This is an example of all three types of rules. The operational rule of this situation is that I had to fight the Big Daddy to exit the room – I didn’t really have a choice. The constitutive portion of this situation was the girl’s outcome. I don’t think I actually had to choose an outcome for her, and could have left her untouched and exited the room. However, it was in my best interest to choose something, so I chose to save her. I could not, for example, have shot her and denied myself access to the bonuses, which is an example of how the game limited my play. Lastly, the implicit nature of this situation. By choosing to save her, I essentially imposed my own set of rules on myself for the future. To maximize benefits (and achievements post-game) I will now need to save every single Little Sister I encounter. This is part of the “human” factor of games that Snyder talks about – the game isn’t forcing me to choose either outcome, but my sense of morality bound me to saving the Little Sisters.

The other aspect of rules that I explored during this play through was the journal system. Throughout the levels in Bioshock, there are journal entries I could pick up to discover more about the backstory in Rapture. For example, one journal entry had a spoken account of a surgery where the insane doctor had chosen to continue operating on a patient because he thought her face sagged. These journals did not alter the gameplay in any way, but heightened the experience for me as I went along. I made it my goal to collect every single one I could find, and to always listen to them. This is an example of following my own set of implicit rules, since I wanted to discover and listen to the journals simply because it made the game feel more rich and rewarding to experience.


(Journal pictured in bottom right of screenshot)

Lastly, Bioshock demonstrated what it means to enable players to learn the game in an elegant and interesting way. By giving me powerups in the form on genetic enhancements but limiting the number and types I could use, I be gently prevented from drowning myself in upgrades I wouldn’t be able to use. By the time I have unlocked more slots for them and more weapons to use, I will be adept at the game, capable of using them all effectively, and that much more appreciative of unlocking them as they come along.


Horror and Tension in Bioshock

Posted: February 3, 2013 by phinnthehuman in Uncategorized
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This is the first time I’ve played through Bioshock. Like many of my peers, I am familiar with the premise of the game, and I’ve seen people play it before. That said, the game exceeded my expectations completely and in light of our readings and discussions in class, sucking me in and messing with my mind after barely an hour of play.

At the beginning of the game, I was given very limited information about what was going on. The first moment I felt “trapped” in an elevator, with a mutant human cutting its way in and screaming at me, I felt a very human emotion of despair. As I would continue to play, this would happen multiple times. In terms of Johan Huzinga’s “magic circle,” I believed in the “magic” of this game after just 10 minutes. I felt powerless, but in the best kind of way and only for a brief moment. That brief moment set the tone for the next hour, and started off my experience on a strong, ominous note.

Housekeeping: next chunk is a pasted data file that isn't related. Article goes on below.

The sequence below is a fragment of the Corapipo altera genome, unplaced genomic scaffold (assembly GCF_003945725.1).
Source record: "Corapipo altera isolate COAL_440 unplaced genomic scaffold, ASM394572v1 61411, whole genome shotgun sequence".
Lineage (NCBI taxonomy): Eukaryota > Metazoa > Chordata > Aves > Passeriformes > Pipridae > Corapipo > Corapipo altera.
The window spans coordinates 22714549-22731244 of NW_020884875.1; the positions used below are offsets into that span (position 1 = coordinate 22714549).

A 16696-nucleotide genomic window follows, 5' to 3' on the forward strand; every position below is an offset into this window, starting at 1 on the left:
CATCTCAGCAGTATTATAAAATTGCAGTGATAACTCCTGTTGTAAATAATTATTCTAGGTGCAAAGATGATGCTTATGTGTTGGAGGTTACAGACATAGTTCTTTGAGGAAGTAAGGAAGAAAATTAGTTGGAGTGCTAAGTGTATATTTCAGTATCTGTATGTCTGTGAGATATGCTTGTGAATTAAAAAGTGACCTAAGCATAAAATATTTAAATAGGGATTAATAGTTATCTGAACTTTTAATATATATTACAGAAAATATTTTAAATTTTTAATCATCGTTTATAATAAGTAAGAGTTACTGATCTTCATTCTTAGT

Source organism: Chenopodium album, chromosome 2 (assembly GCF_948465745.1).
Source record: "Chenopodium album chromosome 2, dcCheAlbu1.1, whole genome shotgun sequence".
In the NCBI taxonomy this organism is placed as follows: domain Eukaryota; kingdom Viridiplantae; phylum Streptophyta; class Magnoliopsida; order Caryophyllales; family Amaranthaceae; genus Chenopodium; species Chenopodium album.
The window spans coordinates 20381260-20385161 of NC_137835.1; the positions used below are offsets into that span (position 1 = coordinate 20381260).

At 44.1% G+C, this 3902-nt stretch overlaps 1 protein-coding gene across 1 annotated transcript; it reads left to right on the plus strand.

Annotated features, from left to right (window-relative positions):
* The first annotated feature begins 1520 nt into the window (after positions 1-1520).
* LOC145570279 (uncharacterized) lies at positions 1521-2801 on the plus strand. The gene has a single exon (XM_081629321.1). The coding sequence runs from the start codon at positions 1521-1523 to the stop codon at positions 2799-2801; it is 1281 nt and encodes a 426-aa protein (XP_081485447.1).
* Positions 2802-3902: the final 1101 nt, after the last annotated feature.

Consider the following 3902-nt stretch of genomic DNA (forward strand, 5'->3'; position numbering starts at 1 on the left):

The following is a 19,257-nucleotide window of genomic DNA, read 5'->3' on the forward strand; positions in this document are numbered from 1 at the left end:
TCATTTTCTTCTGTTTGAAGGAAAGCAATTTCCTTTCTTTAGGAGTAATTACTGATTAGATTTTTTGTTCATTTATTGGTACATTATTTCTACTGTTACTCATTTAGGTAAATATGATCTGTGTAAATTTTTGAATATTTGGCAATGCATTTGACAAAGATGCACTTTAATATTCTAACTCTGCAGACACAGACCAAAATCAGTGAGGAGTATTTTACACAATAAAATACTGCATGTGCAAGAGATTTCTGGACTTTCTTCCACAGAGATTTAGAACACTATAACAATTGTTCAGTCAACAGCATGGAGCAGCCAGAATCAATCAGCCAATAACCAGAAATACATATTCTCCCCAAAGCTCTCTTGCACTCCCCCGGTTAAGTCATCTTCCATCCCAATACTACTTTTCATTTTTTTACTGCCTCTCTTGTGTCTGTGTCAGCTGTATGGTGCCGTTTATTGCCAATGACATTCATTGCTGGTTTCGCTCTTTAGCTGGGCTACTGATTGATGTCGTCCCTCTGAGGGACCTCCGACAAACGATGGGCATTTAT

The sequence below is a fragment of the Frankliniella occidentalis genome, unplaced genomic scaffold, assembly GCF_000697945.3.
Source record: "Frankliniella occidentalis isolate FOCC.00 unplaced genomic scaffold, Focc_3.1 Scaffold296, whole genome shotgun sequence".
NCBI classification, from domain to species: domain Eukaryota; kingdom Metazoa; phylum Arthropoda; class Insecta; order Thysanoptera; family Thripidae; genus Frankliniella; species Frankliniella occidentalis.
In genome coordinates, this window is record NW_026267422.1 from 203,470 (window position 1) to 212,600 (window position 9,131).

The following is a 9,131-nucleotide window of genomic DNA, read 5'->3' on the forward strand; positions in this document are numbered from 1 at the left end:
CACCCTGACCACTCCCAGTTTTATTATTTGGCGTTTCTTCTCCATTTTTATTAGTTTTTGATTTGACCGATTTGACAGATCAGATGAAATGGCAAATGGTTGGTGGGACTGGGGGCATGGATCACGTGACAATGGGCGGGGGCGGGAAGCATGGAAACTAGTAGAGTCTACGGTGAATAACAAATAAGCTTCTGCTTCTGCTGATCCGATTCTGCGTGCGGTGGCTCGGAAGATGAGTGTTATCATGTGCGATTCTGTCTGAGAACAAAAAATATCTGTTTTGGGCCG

The horror elements of this game are pervasive and relentless. As soon as I had the freedom to move around as I wished, I was practically forced to notice the seedy and demented nature of the areas I moved through. The climax of this experience was during the Medical Pavilion level. I entered a room (pictured below) with three portraits of women on the wall, a bloody table with roses on it, and a cursive note on the ground reading “ABOVE ALL, DO NO HARM – J-Steinman.” From then on, I found notes, journal entries, and ex-patients of the doctor who would attack me. His writings compared the mingling of ugly people amongst the beautiful with the mingling of the criminal amongst the lawful. This kind of perverse and fascinating logic served to improve my experience playing the game, adding another dimension of insanity and terror to the already-horrific level.


The musings of a demented Doctor Steinman



The beauty of Bioshock is in the nature of the gameplay. Roger Caillois writes that “An outcome known in advance, with no possibility of error or surprise, clearly leading to an inescapable result, is incompatible with the nature of play. Constant and unpredictable definitions of the situation are necessary…” which Bioshock captures perfectly. In the scene where I was trapped in the elevator, I felt afraid and believed the mutant would break in and attack me, but it ran away at the last second. Later, a Big Daddy walked past my semiconscious body, and I knew that I could not stop it. By teasing the player with the knowledge that they could die during these scenes but NOT killing them, the game establishes a level of tension that increases as gameplay develops. The game stay fresh and unpredictable, and I was unable to keep my wits about me as I continued to survive the psychological horrors of Rapture. The Ilinx elements of the game kept me unstabilized and panicked during the conflict scenes, and I died multiple times to not being able to think clearly. I can’t wait to keep playing.